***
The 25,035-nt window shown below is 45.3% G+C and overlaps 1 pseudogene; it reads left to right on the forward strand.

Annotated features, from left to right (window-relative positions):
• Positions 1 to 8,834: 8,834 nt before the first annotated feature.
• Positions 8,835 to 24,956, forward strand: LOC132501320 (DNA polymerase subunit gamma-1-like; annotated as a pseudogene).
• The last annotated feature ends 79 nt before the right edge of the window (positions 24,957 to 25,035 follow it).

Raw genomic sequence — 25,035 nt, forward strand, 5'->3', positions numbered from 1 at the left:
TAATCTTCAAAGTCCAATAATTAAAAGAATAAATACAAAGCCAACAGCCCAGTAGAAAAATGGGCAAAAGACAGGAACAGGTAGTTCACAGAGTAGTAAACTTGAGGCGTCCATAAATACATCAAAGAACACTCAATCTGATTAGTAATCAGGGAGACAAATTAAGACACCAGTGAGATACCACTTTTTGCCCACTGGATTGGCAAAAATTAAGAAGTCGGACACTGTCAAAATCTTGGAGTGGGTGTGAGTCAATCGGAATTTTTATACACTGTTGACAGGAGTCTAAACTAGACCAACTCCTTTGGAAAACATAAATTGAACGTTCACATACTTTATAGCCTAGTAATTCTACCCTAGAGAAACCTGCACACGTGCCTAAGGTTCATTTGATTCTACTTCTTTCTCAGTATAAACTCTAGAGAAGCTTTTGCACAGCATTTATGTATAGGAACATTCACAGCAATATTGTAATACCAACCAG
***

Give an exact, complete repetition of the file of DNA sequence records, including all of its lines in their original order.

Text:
The 25,035-nt window shown below is 45.3% G+C and overlaps 1 pseudogene; it reads left to right on the forward strand.

Annotated features, from left to right (window-relative positions):
• Positions 1 to 8,834: 8,834 nt before the first annotated feature.
• Positions 8,835 to 24,956, forward strand: LOC132501320 (DNA polymerase subunit gamma-1-like; annotated as a pseudogene).
• The last annotated feature ends 79 nt before the right edge of the window (positions 24,957 to 25,035 follow it).

Raw genomic sequence — 25,035 nt, forward strand, 5'->3', positions numbered from 1 at the left:
TAATCTTCAAAGTCCAATAATTAAAAGAATAAATACAAAGCCAACAGCCCAGTAGAAAAATGGGCAAAAGACAGGAACAGGTAGTTCACAGAGTAGTAAACTTGAGGCGTCCATAAATACATCAAAGAACACTCAATCTGATTAGTAATCAGGGAGACAAATTAAGACACCAGTGAGATACCACTTTTTGCCCACTGGATTGGCAAAAATTAAGAAGTCGGACACTGTCAAAATCTTGGAGTGGGTGTGAGTCAATCGGAATTTTTATACACTGTTGACAGGAGTCTAAACTAGACCAACTCCTTTGGAAAACATAAATTGAACGTTCACATACTTTATAGCCTAGTAATTCTACCCTAGAGAAACCTGCACACGTGCCTAAGGTTCATTTGATTCTACTTCTTTCTCAGTATAAACTCTAGAGAAGCTTTTGCACAGCATTTATGTATAGGAACATTCACAGCAATATTGTAATACCAACCAG